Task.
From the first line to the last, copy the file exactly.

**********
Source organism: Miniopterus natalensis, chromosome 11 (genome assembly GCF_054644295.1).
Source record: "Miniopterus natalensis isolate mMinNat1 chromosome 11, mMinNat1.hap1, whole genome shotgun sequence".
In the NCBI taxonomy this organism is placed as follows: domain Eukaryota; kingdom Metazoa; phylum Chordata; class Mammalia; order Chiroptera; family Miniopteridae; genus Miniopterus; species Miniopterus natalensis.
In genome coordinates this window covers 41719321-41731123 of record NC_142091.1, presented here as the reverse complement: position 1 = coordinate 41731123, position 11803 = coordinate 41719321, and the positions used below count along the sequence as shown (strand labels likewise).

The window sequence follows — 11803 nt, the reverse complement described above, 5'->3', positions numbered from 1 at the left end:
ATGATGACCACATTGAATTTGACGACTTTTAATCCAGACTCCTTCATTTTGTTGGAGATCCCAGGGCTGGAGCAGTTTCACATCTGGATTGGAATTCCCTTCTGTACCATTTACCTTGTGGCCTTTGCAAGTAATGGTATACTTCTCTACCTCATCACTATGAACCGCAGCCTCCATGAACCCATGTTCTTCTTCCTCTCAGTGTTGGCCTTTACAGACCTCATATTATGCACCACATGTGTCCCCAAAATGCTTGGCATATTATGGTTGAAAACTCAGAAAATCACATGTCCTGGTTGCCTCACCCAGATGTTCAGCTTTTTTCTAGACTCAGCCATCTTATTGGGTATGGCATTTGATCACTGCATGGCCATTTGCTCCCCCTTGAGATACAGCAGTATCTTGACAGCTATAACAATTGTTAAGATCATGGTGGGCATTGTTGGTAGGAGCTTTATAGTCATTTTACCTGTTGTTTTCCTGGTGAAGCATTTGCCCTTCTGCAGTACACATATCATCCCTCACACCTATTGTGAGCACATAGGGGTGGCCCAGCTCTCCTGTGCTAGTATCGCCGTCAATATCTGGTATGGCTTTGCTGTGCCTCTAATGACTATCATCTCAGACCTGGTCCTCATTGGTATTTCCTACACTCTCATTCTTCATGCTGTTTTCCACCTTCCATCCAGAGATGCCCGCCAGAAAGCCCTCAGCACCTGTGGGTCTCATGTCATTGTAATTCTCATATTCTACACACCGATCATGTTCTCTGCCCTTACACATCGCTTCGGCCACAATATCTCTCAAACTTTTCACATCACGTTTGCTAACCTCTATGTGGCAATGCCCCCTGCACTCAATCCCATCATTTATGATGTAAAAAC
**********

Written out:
Source organism: Miniopterus natalensis, chromosome 11 (genome assembly GCF_054644295.1).
Source record: "Miniopterus natalensis isolate mMinNat1 chromosome 11, mMinNat1.hap1, whole genome shotgun sequence".
In the NCBI taxonomy this organism is placed as follows: domain Eukaryota; kingdom Metazoa; phylum Chordata; class Mammalia; order Chiroptera; family Miniopteridae; genus Miniopterus; species Miniopterus natalensis.
In genome coordinates this window covers 41719321-41731123 of record NC_142091.1, presented here as the reverse complement: position 1 = coordinate 41731123, position 11803 = coordinate 41719321, and the positions used below count along the sequence as shown (strand labels likewise).

The window sequence follows — 11803 nt, the reverse complement described above, 5'->3', positions numbered from 1 at the left end:
ATGATGACCACATTGAATTTGACGACTTTTAATCCAGACTCCTTCATTTTGTTGGAGATCCCAGGGCTGGAGCAGTTTCACATCTGGATTGGAATTCCCTTCTGTACCATTTACCTTGTGGCCTTTGCAAGTAATGGTATACTTCTCTACCTCATCACTATGAACCGCAGCCTCCATGAACCCATGTTCTTCTTCCTCTCAGTGTTGGCCTTTACAGACCTCATATTATGCACCACATGTGTCCCCAAAATGCTTGGCATATTATGGTTGAAAACTCAGAAAATCACATGTCCTGGTTGCCTCACCCAGATGTTCAGCTTTTTTCTAGACTCAGCCATCTTATTGGGTATGGCATTTGATCACTGCATGGCCATTTGCTCCCCCTTGAGATACAGCAGTATCTTGACAGCTATAACAATTGTTAAGATCATGGTGGGCATTGTTGGTAGGAGCTTTATAGTCATTTTACCTGTTGTTTTCCTGGTGAAGCATTTGCCCTTCTGCAGTACACATATCATCCCTCACACCTATTGTGAGCACATAGGGGTGGCCCAGCTCTCCTGTGCTAGTATCGCCGTCAATATCTGGTATGGCTTTGCTGTGCCTCTAATGACTATCATCTCAGACCTGGTCCTCATTGGTATTTCCTACACTCTCATTCTTCATGCTGTTTTCCACCTTCCATCCAGAGATGCCCGCCAGAAAGCCCTCAGCACCTGTGGGTCTCATGTCATTGTAATTCTCATATTCTACACACCGATCATGTTCTCTGCCCTTACACATCGCTTCGGCCACAATATCTCTCAAACTTTTCACATCACGTTTGCTAACCTCTATGTGGCAATGCCCCCTGCACTCAATCCCATCATTTATGATGTAAAAAC